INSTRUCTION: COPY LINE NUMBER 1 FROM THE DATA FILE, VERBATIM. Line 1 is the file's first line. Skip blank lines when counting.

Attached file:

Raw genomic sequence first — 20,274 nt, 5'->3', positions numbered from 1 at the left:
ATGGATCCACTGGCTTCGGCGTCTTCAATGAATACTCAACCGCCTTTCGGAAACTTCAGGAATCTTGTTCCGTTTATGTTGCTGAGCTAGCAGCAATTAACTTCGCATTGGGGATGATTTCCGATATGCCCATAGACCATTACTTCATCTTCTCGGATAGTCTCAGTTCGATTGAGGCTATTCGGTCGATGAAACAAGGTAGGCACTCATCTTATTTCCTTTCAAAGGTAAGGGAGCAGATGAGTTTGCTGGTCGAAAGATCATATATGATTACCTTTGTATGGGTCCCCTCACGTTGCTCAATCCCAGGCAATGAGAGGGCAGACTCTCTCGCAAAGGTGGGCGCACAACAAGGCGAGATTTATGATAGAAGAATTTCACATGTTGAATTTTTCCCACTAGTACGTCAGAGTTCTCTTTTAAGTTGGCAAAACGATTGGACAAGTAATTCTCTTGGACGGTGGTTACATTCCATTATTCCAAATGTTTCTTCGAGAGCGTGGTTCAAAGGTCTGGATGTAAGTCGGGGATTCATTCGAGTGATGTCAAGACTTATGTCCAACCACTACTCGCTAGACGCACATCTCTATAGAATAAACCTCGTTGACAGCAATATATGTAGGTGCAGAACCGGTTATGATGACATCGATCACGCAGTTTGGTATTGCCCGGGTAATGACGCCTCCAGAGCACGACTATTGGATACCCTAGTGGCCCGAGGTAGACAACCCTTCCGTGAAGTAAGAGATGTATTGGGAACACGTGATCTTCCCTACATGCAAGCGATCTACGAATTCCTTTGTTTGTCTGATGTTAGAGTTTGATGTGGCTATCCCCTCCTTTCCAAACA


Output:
Raw genomic sequence first — 20,274 nt, 5'->3', positions numbered from 1 at the left: